The Best Way to Get Rid of the Ammonia Smell in Your Coop
I recently experienced a problem. A big problem. My chicken coop smelled. Not only was it gross, but ammonia fumes can also be dangerous for chickens, because it can irritate and damage their eyes, mucous membranes, and respiratory systems. So, me being me, I immediately started to research how to fix it. And that’s when I realized that a lot of the information out there just wasn’t helpful. So, I dug deeper. Finally, I found what worked for me and my girls. And so, in case you’ve struggled with the same issue (and the same lack of helpful advice), let me share what I found with you here.
There are a few steps to making sure that your coop stays ammonia-free; missing any of these pieces can cause a build-up of ammonia and other odors. Most of these are covered in the myriad of advice out there, but I’m going to list them all here so you have a one-stop place to learn how to deal with coop odor. I would suggest skimming them over; if you’re already doing that step, skip it and go on to the next. You may find that you only need to tweak one or two things, or you may find that you need a complete overhaul. Either way, I think you’ll agree that it’s better to have all the information you need so you can make an informed decision about how best to address the issue.
First and foremost, your coop needs adequate ventilation. Ideally, at least 1/5 of your coop should be vents. That allows for an adequate amount of air flow, and can help move dust and stale, humid air out while letting fresh, oxygen-rich air in. Make sure that the majority of the ventilated areas are above your girls’ roosts so they aren’t in a draft. For safety purposes, cover the openings with screens or hardware cloth to keep predators out. It’s important to keep your coop ventilated even in winter; chickens can handle cold pretty well, certainly much better than they can handle a stuffy, smelly coop.
If you want, you can use a fan to help keep the air in your coop circulating. This can be especially useful when it’s very damp or humid outside. If you decide to use a fan, make sure that it’s positioned highly enough that your chickens aren’t stuck in a draft.
Many people subscribe to the deep litter method. You can certainly use that method, but if you notice any ammonia smell, you should completely clean out the coop and start over.
I personally have found that river sand works well for my flock, although as with anything, there are people who swear by it and others who think that it’s a terrible choice of bedding. I like this bedding because it’s very easy to keep clean (I scoop it out daily), and the river sand is all different sizes, so if the hens eat any of the larger stones in it, it acts as natural grit.
You can also use pine shavings (that’s what I started out using), straw, or even shredded paper. No matter what bedding type you use, though (unless you’re using the deep litter method), cleaning the coop out daily by removing wet bedding and droppings will help cut down on ammonia issues. If you use the deep litter method, turn over the litter daily so that the soiled bedding goes to the bottom and a fresh layer is exposed on the top. Again, if you notice an ammonia smell with the deep litter method, completely clean out the coop and start over again.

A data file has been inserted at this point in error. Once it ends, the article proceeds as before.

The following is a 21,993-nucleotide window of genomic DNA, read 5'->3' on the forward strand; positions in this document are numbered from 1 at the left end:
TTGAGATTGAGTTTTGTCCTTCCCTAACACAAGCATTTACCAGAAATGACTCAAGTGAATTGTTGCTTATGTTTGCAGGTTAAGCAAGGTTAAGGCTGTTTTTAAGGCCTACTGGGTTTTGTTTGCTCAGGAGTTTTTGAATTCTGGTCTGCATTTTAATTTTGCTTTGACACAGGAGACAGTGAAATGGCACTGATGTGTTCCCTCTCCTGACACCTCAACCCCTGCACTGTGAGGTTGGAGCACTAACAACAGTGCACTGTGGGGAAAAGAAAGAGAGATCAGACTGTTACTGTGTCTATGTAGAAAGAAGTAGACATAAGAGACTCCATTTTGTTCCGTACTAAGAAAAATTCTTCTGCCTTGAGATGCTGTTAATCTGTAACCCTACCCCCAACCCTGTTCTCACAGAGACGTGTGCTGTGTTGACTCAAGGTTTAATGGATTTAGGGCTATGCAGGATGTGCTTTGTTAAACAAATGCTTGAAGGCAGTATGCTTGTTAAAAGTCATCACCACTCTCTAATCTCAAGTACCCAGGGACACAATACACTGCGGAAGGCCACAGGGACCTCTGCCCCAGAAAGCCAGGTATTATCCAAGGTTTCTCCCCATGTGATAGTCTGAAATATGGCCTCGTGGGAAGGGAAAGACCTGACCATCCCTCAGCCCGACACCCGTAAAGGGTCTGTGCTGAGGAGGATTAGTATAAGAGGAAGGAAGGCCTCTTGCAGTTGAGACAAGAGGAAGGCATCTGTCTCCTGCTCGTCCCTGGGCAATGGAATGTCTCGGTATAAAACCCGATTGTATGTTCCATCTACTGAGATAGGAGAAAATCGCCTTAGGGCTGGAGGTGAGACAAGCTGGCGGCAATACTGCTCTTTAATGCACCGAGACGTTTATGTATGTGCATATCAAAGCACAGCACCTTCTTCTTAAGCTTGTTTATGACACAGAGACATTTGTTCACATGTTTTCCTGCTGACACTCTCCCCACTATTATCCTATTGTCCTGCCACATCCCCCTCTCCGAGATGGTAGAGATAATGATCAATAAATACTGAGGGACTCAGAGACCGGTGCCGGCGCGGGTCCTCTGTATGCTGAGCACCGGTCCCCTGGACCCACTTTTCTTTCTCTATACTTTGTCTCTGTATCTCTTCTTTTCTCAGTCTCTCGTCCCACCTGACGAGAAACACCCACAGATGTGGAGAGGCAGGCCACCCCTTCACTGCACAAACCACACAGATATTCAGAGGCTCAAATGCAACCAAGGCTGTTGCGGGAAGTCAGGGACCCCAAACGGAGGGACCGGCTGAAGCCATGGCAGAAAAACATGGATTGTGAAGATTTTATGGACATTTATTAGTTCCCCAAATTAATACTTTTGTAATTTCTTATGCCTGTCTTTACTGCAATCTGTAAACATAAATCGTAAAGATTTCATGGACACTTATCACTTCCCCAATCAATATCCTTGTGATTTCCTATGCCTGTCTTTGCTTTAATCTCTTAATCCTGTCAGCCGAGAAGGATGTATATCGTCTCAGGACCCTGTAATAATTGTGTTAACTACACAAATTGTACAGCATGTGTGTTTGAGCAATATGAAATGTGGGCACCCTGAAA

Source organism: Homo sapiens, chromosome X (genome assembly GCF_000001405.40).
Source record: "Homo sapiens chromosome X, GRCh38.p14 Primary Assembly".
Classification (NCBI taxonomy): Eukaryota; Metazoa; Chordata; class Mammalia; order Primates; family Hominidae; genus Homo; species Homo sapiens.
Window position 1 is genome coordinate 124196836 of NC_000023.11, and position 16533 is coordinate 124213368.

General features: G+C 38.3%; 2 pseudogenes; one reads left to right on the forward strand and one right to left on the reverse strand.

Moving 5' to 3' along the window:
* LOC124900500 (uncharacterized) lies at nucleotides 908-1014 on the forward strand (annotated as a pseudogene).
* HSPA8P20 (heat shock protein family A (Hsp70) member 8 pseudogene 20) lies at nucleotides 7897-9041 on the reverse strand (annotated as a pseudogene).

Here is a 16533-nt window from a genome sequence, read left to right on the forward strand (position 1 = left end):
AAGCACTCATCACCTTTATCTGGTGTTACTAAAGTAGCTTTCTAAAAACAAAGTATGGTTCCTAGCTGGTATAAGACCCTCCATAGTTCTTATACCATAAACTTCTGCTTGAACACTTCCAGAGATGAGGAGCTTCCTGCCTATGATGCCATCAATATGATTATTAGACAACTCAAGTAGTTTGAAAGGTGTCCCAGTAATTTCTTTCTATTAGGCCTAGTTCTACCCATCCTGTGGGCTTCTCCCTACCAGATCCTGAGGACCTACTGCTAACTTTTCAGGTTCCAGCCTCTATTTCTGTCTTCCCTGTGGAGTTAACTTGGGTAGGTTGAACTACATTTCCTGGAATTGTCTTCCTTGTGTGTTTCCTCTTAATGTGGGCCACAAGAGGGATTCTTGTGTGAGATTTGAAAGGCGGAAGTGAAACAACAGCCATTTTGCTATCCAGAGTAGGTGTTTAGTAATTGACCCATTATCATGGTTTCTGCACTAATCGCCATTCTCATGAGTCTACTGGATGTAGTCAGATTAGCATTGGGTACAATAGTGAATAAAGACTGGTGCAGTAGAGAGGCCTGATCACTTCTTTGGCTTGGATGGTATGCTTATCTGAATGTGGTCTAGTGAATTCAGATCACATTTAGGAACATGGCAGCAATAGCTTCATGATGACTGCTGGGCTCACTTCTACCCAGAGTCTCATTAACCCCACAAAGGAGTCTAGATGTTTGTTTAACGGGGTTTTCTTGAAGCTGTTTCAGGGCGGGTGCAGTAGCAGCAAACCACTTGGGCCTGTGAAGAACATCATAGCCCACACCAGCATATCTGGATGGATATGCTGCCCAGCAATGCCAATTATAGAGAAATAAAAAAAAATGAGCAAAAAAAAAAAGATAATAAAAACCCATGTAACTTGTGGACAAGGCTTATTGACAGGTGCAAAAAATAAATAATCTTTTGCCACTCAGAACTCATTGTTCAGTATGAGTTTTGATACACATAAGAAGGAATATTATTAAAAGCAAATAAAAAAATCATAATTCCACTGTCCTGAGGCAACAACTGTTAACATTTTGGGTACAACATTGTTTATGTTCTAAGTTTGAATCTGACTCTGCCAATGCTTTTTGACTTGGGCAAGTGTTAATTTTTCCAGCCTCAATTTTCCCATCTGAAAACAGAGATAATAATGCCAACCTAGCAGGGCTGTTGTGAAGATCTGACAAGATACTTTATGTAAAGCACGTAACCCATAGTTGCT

While I mentioned this in the bedding section, I’ll mention it again here: cleaning your coop daily (or at least every other day) when ammonia is an issue is vital to keeping things under control. When you clean, make sure that you remove all the soiled bedding. If you see any wet spots, remove those too, because moisture will make ammonia much worse. This is especially important in bad weather when your chickens are less likely to be outside in the fresh air.
If, like me, you keep your coop spotless (or as spotless as one can with chickens), have a ton of ventilation, but still have issues with an ammonia smell in the coop, then Zeolite may be the answer you’re looking for.
Zeolite is a naturally occurring mineral that is non-toxic, organic, and compostable. It’s also a good source of calcium, which is awesome for laying hens. It works through 2 mechanisms: adsorption and Cation Exchange Capacity (CEC).
Adsorption is the process by which the Zeolite can trap the ammonia gas molecules. As the Zeolite dries out, it releases the ammonia that it caught as nitrogen.
CEC allows the Zeolite to exchange a sodium or potassium cation by turning it to liquid; when that happens, the ammonium is exchanged and becomes part of the Zeolite granule. Don’t worry, though—because this is happening on a molecular level, you won’t notice any dampness in your Zeolite.
I really like the Sweet PDZ brand of Zeolite. I get it in granular form and sprinkle it throughout the chicken coop. Once it’s sprinkled, I use a little hand rake to gently work it into the bedding. I add more as needed, especially before a big rainstorm is expected. It works incredibly well, and since it’s organic and compostable, I feel comfortable using it around my chickens and adding it to the compost for use in our garden.
One quick tip: Sweet PDZ sells 10-lb bags specifically for chicken coops. These are super expensive though, relatively speaking. You can buy Sweet PDZ that’s been packaged for horse stalls for much less; look for 25- or 50-pound bags of it at Tractor Supply, most feed stores, or on Amazon.
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